Diarmaid Ferriter: Wealth tax policies of the 1970s show TDs a way forward

‘Richie Ryan had no time for well-heeled whingers who formerly owned posh department stores’

‘I had always assumed only Fine Gael politicians bought their suits in Brown Thomas.’  Photograph: Brenda Fitzsimons

‘I had always assumed only Fine Gael politicians bought their suits in Brown Thomas.’ Photograph: Brenda Fitzsimons

 

I had a lot on my mind walking down Grafton Street on Wednesday. I was on my way to the Irish Times office to take part in a political podcast discussion about the implications of the general election, which had the rude but strictly unofficial title, “The people have spoken, but what the f**k did they say?”

Then, out of the corner of my eye I spotted a re-elected rural Fianna Fáil TD. He marched straight into Brown Thomas, of all places. I decided this might be an indication of seismic change in Irish politics. I had always assumed only Fine Gael politicians bought their suits in Brown Thomas.

My thoughts harked back to a letter I read in the archives a few years ago. Sorry, but that happens to my mind a lot; a hazard of the historian’s life. Later, I checked the letter in question. It was written to then taoiseach Liam Cosgrave in 1974 by brothers John and Ned McGuire. They had sold Brown Thomas and were incensed about Fine Gael minister for finance Richie Ryan’s White Paper on taxation because it proposed a wealth tax.

Creeping socialism

The McGuires informed Cosgrave that since they had sold Brown Thomas, they had been “living on capital . . . Not only the McGuire family but many people like us and people who trusted in Fine Gael as a solid and reliable party for people who had created property by hard work and service to the community are shocked . . .

“There is alarm and consternation among decent people who expected better from a Fine Gael government . . .

“I am well aware that nowadays one must accept the fact that people of property, even moderate property, are living with ever creeping socialism which aims at the destruction of and confiscation by taxation and other means, of their effects and privacy, but the present White Paper proposals, at least as far as I am concerned are instant social infringement and confiscation of property.”

Coincidentally, Richie Ryan was also on my mind this week because of the death of the great Frank Kelly, who, with Eamon Morrissey, did much to lampoon Ryan and his colleagues in Hall’s Pictorial Weekly in the mid 1970s, and did the FG-Labour coalition’s electoral fortunes no favours.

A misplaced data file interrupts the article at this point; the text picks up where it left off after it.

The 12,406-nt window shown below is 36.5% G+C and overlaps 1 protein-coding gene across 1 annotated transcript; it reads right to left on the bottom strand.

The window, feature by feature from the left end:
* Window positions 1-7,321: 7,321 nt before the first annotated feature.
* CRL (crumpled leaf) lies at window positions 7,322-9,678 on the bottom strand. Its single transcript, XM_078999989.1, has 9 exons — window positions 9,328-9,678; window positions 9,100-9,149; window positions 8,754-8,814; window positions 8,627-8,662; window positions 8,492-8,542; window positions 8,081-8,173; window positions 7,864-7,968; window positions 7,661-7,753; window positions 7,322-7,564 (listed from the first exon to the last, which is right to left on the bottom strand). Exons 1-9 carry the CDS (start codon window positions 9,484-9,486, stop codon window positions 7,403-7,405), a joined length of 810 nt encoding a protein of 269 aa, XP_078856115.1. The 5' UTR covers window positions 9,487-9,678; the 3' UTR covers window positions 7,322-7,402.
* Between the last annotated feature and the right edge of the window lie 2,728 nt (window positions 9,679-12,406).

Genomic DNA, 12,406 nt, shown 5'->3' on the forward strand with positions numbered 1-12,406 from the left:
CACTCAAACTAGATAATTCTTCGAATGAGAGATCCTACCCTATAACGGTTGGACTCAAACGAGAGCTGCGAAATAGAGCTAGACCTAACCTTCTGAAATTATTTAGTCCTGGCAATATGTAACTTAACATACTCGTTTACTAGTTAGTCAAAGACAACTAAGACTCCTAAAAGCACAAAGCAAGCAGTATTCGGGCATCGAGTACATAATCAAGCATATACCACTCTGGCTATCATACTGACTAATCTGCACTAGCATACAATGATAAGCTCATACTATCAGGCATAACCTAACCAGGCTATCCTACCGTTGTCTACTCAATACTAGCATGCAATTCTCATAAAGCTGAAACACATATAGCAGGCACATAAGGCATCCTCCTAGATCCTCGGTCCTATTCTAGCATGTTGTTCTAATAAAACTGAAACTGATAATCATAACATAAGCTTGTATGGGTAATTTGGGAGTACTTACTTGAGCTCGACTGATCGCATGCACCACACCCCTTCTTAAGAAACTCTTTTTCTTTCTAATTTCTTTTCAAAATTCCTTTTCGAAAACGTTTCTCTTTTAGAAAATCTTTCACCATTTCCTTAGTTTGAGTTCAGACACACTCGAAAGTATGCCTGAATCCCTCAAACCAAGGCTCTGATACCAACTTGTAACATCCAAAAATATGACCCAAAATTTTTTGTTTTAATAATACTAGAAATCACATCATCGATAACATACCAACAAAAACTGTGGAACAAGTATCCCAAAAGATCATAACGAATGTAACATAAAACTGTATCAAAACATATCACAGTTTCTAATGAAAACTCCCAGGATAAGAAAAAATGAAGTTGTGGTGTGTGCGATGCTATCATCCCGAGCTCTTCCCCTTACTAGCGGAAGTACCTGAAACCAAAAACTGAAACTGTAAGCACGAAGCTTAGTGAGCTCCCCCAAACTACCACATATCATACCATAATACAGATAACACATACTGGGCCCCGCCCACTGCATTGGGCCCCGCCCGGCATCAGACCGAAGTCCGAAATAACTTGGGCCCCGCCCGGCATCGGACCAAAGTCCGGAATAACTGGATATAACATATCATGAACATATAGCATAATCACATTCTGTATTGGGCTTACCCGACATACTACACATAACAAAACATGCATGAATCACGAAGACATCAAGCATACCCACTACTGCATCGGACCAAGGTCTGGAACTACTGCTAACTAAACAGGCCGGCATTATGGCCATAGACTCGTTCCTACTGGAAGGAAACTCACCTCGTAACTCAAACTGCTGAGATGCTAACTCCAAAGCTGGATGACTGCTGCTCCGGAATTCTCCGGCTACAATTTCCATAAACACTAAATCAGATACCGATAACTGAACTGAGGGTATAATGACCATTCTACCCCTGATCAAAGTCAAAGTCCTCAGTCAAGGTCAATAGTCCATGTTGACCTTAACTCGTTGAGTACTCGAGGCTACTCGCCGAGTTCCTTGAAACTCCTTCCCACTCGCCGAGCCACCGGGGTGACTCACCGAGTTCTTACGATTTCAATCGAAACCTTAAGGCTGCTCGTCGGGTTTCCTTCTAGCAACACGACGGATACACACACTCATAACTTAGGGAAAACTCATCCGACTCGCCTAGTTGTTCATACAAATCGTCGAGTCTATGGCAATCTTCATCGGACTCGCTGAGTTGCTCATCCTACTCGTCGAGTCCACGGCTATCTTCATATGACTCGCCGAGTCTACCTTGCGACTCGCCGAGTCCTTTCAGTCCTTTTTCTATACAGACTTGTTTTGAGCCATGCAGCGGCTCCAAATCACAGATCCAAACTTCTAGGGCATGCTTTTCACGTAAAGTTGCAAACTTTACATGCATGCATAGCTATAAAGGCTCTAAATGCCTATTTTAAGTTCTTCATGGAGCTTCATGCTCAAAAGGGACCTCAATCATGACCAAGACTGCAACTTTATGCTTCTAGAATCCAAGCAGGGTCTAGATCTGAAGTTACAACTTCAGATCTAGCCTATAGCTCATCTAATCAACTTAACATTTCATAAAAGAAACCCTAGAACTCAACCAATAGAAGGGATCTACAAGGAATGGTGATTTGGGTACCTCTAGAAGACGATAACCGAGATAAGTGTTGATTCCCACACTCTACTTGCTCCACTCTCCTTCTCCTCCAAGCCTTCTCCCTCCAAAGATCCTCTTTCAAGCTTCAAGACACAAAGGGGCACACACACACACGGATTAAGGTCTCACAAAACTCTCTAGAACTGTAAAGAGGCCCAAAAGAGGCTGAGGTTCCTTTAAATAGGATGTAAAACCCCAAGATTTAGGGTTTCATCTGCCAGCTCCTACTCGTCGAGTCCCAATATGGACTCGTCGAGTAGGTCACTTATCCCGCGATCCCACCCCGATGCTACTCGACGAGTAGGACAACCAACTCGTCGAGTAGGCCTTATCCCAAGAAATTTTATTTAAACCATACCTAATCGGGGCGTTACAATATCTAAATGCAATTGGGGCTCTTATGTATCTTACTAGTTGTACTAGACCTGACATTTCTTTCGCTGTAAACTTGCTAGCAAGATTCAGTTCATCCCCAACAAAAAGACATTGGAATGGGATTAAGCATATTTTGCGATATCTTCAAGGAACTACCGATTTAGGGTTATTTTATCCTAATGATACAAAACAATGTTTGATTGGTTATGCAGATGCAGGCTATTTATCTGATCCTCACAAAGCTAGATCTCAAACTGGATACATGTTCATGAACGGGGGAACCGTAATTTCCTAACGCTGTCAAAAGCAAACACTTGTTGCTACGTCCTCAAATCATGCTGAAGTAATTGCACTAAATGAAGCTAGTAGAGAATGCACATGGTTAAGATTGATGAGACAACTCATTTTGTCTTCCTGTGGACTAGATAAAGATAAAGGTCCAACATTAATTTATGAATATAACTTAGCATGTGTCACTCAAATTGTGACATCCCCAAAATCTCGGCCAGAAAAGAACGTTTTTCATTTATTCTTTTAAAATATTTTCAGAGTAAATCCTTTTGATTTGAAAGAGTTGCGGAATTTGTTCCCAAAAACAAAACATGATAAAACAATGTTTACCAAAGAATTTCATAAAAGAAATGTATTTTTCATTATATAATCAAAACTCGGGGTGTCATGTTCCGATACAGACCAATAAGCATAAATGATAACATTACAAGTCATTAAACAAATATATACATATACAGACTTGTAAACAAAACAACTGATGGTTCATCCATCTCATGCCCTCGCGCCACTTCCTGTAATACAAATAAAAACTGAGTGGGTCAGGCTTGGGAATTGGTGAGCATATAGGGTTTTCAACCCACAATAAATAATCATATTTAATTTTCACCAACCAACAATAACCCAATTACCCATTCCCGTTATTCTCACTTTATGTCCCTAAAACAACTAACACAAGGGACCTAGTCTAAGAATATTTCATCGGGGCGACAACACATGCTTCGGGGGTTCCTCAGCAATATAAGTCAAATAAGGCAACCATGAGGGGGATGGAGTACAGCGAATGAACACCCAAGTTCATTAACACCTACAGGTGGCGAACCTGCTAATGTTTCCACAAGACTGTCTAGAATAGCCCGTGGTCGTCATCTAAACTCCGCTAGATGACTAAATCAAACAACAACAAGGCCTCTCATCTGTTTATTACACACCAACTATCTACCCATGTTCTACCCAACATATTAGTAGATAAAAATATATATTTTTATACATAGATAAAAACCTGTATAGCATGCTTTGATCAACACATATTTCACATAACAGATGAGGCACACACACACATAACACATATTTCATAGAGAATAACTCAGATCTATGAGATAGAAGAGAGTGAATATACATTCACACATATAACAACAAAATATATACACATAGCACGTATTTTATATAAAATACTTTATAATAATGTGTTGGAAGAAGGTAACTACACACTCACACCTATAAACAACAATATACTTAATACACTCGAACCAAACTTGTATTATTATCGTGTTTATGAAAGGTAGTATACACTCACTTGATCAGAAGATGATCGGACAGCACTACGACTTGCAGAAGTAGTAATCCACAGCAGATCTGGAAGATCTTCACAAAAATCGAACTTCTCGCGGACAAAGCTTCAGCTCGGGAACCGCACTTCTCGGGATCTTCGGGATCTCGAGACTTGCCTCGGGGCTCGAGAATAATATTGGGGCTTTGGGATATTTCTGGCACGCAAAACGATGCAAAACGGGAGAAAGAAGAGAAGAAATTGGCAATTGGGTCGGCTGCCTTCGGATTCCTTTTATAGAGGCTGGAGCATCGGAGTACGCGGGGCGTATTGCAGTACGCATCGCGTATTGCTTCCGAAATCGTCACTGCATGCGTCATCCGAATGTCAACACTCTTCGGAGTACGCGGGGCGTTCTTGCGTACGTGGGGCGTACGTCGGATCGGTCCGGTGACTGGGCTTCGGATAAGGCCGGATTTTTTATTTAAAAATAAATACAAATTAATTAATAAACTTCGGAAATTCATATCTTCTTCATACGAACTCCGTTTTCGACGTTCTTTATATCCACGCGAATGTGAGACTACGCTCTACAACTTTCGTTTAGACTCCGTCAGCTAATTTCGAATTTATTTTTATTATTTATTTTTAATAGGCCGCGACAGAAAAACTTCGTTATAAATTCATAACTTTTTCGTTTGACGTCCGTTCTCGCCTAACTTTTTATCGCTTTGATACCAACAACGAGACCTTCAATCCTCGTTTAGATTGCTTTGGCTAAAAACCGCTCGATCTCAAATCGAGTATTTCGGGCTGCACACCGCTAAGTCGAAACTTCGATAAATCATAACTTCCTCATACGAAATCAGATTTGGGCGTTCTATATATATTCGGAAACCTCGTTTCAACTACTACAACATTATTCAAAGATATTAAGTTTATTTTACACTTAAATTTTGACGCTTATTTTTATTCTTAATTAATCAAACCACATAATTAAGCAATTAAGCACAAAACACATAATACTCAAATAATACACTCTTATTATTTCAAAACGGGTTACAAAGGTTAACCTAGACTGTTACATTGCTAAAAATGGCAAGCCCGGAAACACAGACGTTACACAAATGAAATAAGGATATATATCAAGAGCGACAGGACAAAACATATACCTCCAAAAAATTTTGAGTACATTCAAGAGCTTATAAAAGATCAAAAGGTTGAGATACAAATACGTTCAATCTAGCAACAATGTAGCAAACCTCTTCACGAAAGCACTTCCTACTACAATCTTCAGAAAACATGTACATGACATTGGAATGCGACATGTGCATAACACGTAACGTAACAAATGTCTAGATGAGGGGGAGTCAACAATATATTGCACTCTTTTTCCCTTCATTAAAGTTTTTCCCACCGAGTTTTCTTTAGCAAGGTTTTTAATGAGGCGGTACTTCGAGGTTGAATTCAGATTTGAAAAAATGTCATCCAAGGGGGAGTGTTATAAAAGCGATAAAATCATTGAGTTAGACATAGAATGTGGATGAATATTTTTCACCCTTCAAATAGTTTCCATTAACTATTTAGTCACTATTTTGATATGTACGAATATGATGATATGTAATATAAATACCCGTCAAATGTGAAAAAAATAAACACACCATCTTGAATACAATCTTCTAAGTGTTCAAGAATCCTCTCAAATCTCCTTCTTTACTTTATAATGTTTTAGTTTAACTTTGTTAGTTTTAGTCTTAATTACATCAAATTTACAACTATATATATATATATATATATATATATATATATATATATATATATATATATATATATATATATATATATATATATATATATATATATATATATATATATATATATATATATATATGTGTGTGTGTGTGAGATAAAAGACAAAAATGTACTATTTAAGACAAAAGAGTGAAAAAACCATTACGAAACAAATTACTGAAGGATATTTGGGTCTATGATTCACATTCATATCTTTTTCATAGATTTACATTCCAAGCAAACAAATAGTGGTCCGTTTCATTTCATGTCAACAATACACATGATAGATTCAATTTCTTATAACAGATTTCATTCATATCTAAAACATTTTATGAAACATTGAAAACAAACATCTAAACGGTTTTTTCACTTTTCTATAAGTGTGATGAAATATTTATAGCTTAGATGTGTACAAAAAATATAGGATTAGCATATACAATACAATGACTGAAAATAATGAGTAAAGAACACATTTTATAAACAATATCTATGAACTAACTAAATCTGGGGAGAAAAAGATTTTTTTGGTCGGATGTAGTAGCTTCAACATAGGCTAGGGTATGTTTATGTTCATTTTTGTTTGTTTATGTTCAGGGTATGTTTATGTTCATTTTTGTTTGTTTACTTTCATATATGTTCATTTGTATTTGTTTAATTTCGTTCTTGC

Still, when I returned to the McGuire letter, I was also reminded that Ryan had no time for well-heeled whingers who formerly owned posh department stores. The minister derided the “highly emotional reaction” to what was a proposal for a wealth tax on property valued in excess of £50,000 at rates of 1.5 to 2.5 per cent.

As Ryan observed: “All other progressive democracies have patterns of taxation of wealth on lines similar to those proposed by us.”

In the event, the tax was much watered down; introduced in 1975, it was levied at only 1 per cent of the value of assets in excess of £100,000, with family homes, bloodstock, livestock and pension rights exempt.

Further digging around in the archives reveals that this wealth tax idea was the resuscitation of a proposal that had been agreed by Fianna Fáil when it accepted in 1970 that “a case exists in principle for the taxation of wealth”, but was then withdrawn from the cabinet agenda. When back in power after the 1977 election, Fianna Fáil announced the abolition of the wealth tax.

Tax principle

So there you have it: a Fine Gael minister for finance, supported by his coalition colleagues in the Labour Party, accepted the necessity and principle of a wealth tax more than 40 years ago, as did a Fianna Fáil government before it. Then Fianna Fáil, the party of the “men of no property”, subsequently abolished it.

Things have happened in Irish politics over the years that have not always fitted preconceived notions. Perhaps there is a message in all that as we contemplate what happens next – and I am not just referring to the possibility of a Fianna Fáil/ Fine Gael deal.

Perhaps our TDs could look at what they might have in common, as opposed to digging new trenches. Could they view the new fragmentation as a positive rather than a negative and make some meaningful attempt to reach consensus on matters of urgency – matters such as water, housing, health and wealth?

Politics as normal

There is usually a period directly after an election where we are exposed to, and appreciate, the human side of politics: the exhausted but delighted victors and the dishevelled vanquished and their supporters, some humiliated, some angry, some philosophical.

And then it passes and we are back to politics as normal in our tired bear pit of a Dáil, with its practices belonging to the 19th century and its two biggest parties born of a Civil War more than 90 years ago.

Given that we are in uncharted territory, surely this is the time to try something new. Maybe the Fianna Fáil TD who marched in to Brown Thomas this week thinks so too.

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